Most people dream of being able to work from home. What is not to like about the idea of foregoing a work wardrobe and avoiding those heavy traffic commutes? Right off the top you are saving a couple hours of your time, so that should enable you to be far more productive, right? Not necessarily, because there are a number of challenges you will have to overcome that will eat away those couple of hours and more if you don’t take steps to avoid them.
First of all, it is really easy to fall into the trap of sleeping in and ending the day early when you do not have the accountability of a time clock and an employer breathing down your neck. It is also easy to think of countless reasons to take a break throughout the day. The way to overcome this is to recognize that your day should be on a schedule the same as if you were at the office. That doesn’t mean your schedule can’t be flexible, but you’ll benefit if you set up a schedule and adhere to it as much as possible.
For some people, the opposite problem happens – the work day begins to grow longer and longer. Setting a schedule will help you keep balance in your life so you don’t burn out and come to regret working from home.
Keep in mind that your work day most likely doesn’t have to be 9 to 5. Figure out your most productive time of the day and adjust accordingly. If you must also connect during the day with others, you might start or end your day outside of typical business hours so that you have a certain amount of time you won’t be distracted.
Your surroundings can have a huge impact on your productivity. Just as you are expected to keep an organized work space at an office, you should do the same at home. Even though nobody else sees it, you certainly do and studies show that a cluttered space makes it more difficult to focus and conduct work. Peace and quiet are also advantageous, so taking steps to eliminate or at least reduce aggravations can go far to making your time more productive.
It might be tempting to plop down on the couch with your laptop with the television on, but that is a big mistake if you want to function at your best. Also, while it is tempting to work in your pajamas, if you do not feel like you and your family are taking your work seriously, you may want to dress as though you are going to the office. Once you and your family are on board, you may be able to relax your wardrobe later on though.
One of the biggest challenges of working from home is controlling distractions from family and friends. It can be very difficult to get them to understand that you are just as unavailable as you would be if you were at the office. While they wouldn’t call you numerous times a day if you were at a job location, suddenly they think it is perfectly fine to do so when you are at home. The key to keeping this from happening is to set boundaries right at the beginning.
Have a dedicated work space, preferably with a door and a do-not-disturb door hanger, and make everyone privy to your work hours, whatever they may be. The more people you have that would disrupt you, the more likely you will benefit by a more structured schedule verses a flexible one. For example, you may like to do 9-5 on Monday and 6-2 on Tuesday, or some other changing schedule, but that is hard for others to relate to.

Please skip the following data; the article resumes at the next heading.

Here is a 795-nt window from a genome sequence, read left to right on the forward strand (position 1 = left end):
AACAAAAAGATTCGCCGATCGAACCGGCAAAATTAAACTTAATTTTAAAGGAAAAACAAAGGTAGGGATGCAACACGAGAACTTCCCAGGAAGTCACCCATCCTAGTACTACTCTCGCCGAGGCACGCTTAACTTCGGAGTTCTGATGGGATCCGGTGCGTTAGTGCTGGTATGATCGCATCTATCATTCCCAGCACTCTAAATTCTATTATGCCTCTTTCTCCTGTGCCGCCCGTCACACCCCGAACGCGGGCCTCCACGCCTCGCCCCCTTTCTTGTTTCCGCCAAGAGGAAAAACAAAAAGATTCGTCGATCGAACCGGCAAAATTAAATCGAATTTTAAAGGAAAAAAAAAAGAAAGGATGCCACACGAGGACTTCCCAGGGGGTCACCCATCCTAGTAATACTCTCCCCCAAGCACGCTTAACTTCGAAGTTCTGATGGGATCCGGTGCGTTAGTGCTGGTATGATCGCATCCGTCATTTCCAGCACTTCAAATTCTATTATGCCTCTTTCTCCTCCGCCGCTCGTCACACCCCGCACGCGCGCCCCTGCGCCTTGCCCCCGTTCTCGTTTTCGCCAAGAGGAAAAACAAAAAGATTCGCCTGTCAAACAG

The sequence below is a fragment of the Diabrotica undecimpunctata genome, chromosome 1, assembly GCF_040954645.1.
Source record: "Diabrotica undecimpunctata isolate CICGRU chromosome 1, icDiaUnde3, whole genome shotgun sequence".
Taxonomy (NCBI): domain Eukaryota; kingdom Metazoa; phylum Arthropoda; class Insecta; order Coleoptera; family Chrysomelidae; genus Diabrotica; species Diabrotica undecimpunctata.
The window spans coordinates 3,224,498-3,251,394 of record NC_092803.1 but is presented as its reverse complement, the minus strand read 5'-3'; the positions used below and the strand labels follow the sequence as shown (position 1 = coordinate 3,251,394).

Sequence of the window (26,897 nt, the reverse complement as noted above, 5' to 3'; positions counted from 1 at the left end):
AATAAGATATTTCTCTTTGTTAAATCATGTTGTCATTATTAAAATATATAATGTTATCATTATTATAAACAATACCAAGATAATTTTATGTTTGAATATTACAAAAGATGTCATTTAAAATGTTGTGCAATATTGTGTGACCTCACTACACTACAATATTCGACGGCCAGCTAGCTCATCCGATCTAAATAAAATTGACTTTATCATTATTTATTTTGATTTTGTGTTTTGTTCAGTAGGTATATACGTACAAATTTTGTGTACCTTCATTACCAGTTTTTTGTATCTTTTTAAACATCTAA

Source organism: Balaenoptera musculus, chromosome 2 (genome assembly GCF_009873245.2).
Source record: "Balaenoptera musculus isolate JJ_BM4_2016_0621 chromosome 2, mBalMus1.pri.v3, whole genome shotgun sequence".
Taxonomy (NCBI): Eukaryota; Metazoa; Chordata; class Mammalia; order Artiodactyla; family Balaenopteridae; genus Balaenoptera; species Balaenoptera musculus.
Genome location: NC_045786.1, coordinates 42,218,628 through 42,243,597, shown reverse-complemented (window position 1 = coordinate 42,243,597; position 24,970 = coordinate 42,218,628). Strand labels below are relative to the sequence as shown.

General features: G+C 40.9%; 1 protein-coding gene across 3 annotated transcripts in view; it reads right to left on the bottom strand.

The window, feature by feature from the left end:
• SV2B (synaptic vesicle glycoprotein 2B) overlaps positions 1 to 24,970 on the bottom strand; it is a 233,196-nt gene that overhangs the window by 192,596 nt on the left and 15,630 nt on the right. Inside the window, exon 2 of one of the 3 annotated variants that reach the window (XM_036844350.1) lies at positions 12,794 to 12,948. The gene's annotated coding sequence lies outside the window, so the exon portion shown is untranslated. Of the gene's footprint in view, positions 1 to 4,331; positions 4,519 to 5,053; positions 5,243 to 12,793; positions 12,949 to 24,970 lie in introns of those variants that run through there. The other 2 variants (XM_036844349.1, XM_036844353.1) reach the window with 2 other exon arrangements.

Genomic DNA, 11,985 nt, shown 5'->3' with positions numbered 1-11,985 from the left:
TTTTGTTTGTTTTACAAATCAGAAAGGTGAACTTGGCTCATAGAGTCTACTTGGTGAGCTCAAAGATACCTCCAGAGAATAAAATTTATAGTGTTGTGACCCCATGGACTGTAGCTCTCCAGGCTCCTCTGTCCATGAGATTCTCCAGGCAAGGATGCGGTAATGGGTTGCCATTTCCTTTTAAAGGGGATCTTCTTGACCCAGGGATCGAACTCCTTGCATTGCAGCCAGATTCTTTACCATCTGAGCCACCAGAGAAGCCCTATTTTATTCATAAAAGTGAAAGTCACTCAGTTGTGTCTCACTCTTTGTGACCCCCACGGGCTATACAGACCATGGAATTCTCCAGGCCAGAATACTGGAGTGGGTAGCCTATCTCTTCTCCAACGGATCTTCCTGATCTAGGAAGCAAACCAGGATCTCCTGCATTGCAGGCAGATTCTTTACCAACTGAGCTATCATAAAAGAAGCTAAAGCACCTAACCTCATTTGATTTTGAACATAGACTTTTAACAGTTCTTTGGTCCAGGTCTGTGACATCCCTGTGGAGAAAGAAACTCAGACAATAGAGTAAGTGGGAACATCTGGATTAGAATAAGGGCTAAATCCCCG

Another thing to overcome when working at home is that you may no longer have someone driving you on with goals and tasks. While you still have the goal to make an income, unless you set out specific plans you could wander aimlessly and not be as productive as you could be. As the saying goes, “If you fail to plan, you plan to fail.” It is far better to take the time to set up daily, weekly, monthly, quarterly and long term goals so that it is easier to set up tasks to achieve them.
This step is much like formulating a business plan. Don’t just think about them, write them down. Put them where you can see them as reminders and also as a gauge so you can see whether or not you are on the right track. A bulletin board is an excellent way to accomplish this task. One method is to write separate tasks or goals on notes affixed to a cork board. Remove each as you complete them and move to a completed section so you can see what you have left and all you have already accomplished.
When it comes to planning, don’t forget to set up rewards as well. It makes it a lot easier to stay on task if you have something to look forward to. Make sure the reward fits the accomplishment however. It should encourage you to push past your comfort zone by just a bit, but not be so difficult that it discourages you. While you are at it, this is a great way to engage your family too. If they know that if they leave you alone during the week that they get some special family time on the weekend, you’ll not only meet your goal but you’ll be training them to respect your work day time as well.
Some distractions are pretty common to most everyone that is working from home, but others are quite individual. The important thing is to recognize what your distractions are and come up with a way to overcome them. For example, if you continually log into Facebook “for a few minutes” that turns into far longer, consider getting an application on your computer that locks out your ability to go onto that site (or any other that tempts you) for certain hours of the day. You could also set up your time on Facebook as a reward, such as allowing yourself 30 minutes after every 4 hours of work – and be sure to use a timer!
The long and short of it is that it takes a certain amount of self-discipline in order to successfully work from home. You must make yourself accountable to yourself since you likely have nobody else to answer to, except perhaps clients. For others to take you seriously and respect your profession and your work time, you must take it seriously first.
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